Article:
The business world is filled with buzzwords: Innovation, authenticity, engagement. These words are so overused that we sometimes forget why they became buzzwords in the first place. But the reason they are discussed so frequently is because they are really important focuses for all forms of business and leadership.
The well-being of your team members is closely linked to organisational success.
Well-being is one of those words. It seems like every organisation has recently jumped on the employee well-being bandwagon. But there’s good reason for it: The well-being of your team members is closely linked to organisational success. When you have a happy and healthy team, your company performs better.
Don’t believe us? Let’s take a look at the numbers.
What can well-being do for your bottom line?
Did you know that employees with poor employee well-being cost Australian organisations almost $11 billion annually? Or that a single employee with dismal well-being loses, on average, 50 working days a year due to decreased productivity?
These are just a few of the numbers uncovered by PwC research on the affect of well-being on Australian professionals and organisations – and that’s not the only research linking well-being and business success. Here are just a few areas of organisational importance impacted by the health of your employees:
- Retention: Employees in workplaces that focus on well-being are much more loyal, according to a study by global market research company TNS. The respondents that worked at companies with strong commitments to employee well-being were much less likely to seek new job opportunities and nearly 50 per cent of respondents claim they have left jobs due a negative well-being culture in the office.
- Productivity: Research cited by the Australian Government found that workers with the highest levels of well-being were three times more productive than those with the lowest levels of well-being. On average, healthy employees work 143 effective hours every month, whereas unhealthy employees work only 49 productive hours.
- Profitability: When you have higher levels of employee retention and increase productivity, your company’s profitability excels as a result. You can minimise the costs of onboarding new employees while keeping up the levels of output in your company – a true win-win.
— PwC Australia (@PwC_AU) June 16, 2014
How can Australian leaders improve employee well-being?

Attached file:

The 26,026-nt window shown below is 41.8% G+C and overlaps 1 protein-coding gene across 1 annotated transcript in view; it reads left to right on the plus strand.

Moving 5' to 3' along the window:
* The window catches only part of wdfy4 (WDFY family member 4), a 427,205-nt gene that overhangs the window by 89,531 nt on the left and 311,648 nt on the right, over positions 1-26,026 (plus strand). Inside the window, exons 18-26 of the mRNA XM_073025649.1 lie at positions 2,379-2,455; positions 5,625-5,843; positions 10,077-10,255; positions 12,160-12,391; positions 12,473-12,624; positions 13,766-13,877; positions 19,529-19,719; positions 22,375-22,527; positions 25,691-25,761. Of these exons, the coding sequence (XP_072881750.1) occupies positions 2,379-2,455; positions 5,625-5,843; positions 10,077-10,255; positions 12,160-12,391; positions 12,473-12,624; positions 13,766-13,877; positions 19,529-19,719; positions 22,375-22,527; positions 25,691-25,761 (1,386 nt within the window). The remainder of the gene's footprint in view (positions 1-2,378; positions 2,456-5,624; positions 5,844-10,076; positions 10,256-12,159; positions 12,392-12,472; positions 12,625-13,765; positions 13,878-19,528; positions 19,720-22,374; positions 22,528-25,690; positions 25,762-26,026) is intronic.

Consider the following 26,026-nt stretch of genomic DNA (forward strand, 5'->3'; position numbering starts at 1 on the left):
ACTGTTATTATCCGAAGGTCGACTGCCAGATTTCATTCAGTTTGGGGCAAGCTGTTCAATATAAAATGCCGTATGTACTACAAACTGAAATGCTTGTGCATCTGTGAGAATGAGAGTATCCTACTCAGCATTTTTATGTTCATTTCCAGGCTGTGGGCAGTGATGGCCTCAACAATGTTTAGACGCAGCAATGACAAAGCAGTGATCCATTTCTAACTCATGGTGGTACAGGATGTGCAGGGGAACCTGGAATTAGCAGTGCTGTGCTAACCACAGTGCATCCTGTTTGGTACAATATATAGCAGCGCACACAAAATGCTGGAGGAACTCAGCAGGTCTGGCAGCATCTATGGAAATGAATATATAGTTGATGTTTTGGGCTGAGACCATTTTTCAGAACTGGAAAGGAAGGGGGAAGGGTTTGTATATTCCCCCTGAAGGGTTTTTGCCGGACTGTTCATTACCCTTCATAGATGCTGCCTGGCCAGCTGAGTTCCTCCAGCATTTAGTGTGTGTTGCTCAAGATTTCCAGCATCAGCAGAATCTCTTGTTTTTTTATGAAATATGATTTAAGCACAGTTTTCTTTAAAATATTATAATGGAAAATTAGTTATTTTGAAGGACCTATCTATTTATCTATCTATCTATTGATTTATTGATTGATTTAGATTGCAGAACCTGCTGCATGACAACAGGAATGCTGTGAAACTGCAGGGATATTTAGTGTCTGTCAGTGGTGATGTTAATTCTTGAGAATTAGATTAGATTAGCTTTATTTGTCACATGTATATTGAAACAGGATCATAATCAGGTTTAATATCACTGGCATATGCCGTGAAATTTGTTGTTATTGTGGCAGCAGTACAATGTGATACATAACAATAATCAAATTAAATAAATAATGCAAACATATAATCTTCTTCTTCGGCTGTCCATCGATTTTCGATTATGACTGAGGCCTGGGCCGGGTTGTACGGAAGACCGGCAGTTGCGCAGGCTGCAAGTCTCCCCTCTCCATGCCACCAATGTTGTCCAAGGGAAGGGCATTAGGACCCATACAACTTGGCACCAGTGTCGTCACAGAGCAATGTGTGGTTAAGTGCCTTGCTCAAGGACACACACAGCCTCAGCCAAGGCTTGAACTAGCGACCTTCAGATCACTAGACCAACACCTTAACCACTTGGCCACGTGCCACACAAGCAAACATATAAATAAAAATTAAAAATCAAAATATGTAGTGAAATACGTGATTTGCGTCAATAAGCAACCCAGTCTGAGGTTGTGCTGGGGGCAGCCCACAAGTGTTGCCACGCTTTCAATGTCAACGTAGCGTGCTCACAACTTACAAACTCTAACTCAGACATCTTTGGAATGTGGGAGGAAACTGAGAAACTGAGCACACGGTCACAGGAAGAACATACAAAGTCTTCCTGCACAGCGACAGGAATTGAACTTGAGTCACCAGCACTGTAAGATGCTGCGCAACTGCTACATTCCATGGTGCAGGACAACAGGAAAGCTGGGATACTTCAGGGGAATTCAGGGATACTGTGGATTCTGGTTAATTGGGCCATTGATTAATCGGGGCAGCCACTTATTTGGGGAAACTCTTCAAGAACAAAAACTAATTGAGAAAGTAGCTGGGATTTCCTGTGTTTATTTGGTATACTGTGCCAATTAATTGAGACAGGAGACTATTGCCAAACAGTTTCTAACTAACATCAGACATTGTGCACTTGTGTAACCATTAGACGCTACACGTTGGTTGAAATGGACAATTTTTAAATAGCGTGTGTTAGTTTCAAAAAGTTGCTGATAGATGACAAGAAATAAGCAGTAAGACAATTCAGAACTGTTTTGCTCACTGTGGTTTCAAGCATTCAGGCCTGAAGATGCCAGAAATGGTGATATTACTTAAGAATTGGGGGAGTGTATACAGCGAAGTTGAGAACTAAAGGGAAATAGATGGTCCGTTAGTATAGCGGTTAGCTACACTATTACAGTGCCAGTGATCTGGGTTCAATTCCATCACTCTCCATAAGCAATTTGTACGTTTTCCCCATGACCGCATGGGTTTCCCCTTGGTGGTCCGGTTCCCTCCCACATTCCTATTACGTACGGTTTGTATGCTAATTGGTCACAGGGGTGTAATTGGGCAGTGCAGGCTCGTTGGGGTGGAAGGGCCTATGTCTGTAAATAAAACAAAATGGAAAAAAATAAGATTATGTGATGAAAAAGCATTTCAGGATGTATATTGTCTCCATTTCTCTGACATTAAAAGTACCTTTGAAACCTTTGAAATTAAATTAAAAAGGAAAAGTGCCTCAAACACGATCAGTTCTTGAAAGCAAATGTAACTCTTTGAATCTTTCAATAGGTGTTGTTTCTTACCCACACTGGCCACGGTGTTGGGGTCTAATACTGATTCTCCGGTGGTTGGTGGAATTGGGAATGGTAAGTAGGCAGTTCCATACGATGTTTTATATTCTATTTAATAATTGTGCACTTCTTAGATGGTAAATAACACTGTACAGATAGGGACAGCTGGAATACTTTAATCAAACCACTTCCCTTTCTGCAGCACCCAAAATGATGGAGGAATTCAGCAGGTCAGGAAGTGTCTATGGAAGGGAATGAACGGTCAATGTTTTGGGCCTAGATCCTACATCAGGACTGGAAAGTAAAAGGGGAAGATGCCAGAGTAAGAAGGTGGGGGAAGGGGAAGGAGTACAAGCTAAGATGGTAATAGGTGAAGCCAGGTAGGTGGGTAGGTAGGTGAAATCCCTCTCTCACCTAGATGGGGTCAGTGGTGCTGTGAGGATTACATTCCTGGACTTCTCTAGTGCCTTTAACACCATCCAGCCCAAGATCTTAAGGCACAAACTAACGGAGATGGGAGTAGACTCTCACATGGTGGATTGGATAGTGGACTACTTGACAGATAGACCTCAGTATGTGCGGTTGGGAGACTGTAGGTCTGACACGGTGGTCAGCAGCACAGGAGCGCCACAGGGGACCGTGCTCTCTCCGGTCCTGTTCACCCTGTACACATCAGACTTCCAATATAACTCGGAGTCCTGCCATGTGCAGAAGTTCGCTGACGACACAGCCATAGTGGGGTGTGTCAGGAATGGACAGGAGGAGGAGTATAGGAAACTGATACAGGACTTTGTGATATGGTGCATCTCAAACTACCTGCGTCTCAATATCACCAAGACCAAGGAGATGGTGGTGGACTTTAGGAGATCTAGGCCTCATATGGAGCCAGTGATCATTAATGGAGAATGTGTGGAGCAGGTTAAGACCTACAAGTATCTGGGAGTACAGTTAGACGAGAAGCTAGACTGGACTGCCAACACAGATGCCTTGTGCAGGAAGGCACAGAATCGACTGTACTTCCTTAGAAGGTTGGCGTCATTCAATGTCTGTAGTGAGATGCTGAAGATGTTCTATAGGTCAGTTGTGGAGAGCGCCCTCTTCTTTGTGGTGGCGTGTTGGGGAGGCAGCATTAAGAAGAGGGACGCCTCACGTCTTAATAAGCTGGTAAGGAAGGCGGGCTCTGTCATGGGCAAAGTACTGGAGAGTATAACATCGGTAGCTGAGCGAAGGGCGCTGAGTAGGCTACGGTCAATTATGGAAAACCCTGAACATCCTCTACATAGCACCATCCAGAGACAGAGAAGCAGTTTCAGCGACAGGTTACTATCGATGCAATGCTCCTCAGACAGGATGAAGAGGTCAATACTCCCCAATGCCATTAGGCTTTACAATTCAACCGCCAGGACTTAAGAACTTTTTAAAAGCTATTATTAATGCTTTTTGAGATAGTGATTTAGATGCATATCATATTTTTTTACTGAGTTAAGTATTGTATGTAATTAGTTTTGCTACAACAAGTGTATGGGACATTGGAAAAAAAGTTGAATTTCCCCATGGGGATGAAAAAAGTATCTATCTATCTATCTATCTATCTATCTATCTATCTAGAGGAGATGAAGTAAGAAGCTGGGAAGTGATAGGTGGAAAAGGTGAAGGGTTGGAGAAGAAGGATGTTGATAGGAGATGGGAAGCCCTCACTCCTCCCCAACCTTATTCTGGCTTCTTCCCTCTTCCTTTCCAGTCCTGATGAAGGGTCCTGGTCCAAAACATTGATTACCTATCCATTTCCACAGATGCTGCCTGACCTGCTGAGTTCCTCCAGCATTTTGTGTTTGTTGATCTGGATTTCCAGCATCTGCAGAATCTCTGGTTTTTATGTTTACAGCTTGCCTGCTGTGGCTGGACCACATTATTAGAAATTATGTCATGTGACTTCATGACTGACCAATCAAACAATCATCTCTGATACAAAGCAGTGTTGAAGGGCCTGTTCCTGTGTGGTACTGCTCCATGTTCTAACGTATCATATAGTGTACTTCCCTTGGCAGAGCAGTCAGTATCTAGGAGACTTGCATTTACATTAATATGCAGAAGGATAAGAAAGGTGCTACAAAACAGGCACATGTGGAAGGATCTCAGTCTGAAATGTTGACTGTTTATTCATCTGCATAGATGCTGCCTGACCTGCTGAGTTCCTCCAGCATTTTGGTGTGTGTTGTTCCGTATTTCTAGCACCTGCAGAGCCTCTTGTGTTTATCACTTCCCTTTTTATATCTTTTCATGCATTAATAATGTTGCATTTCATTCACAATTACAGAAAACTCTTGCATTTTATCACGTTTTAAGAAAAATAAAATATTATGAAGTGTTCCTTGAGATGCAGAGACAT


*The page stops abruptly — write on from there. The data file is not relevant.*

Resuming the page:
The correlation between well-being and organisational success is clear. So, what can leaders do to ensure they are making active strides towards improved employee well-being?
1. Having genuine conversations about well-being
A lot of businesses are adamant about having strict boundaries between the professional and the personal realm. But it’s foolish to think that issues in an employee’s personal life won’t affect their working life. We need to understand the relationship between these two worlds and how it affects well-being.
It’s foolish to think that issues in an employee’s personal life won’t affect their working life. We need to understand the relation between these two worlds and well-being.
As leaders, this means letting your team members know it is okay to bring these issues up and discuss how it is impacting their work-life. When you have honest conversations about well-being and what affects it, you can find better solutions to improve.
2. Creating stronger relationships
You need your employees to know that you care about them and their well-being. The path to improved well-being begins with strong work relationships. In fact, it is one of the 12 main questions Gallup uses to gauge employee engagement: Does your supervisor, or someone at work, seem to care about you as a person? Employees are more likely to be 100 per cent committed to an organisation when they know the organisation cares about them. Commit to building relationships with all of your team members so they know they are valued.
3. Committing to well-being check-ins
All of this will mean nothing if you don’t actually commit to checking in with your team members about how they are doing. These don’t need to be formal reviews, they can just be casual check-ins. Pay attention to team performance and behaviours. If you notice someone is acting out of character or falling short on their targets – have a chat with them. Ask them if it is related to workplace stress or personal problems and work together to find solutions. When employees know someone is in their corner, they feel more capable of tackling the issues at hand.
At the end of the day, employee well-being comes down to strong professional relationships and the honest conversations that can happen because of them. To learn more about how to commit to employee well-being and better internal relationships, contact us today.
Clara worked for Leading Teams from 2012-2018.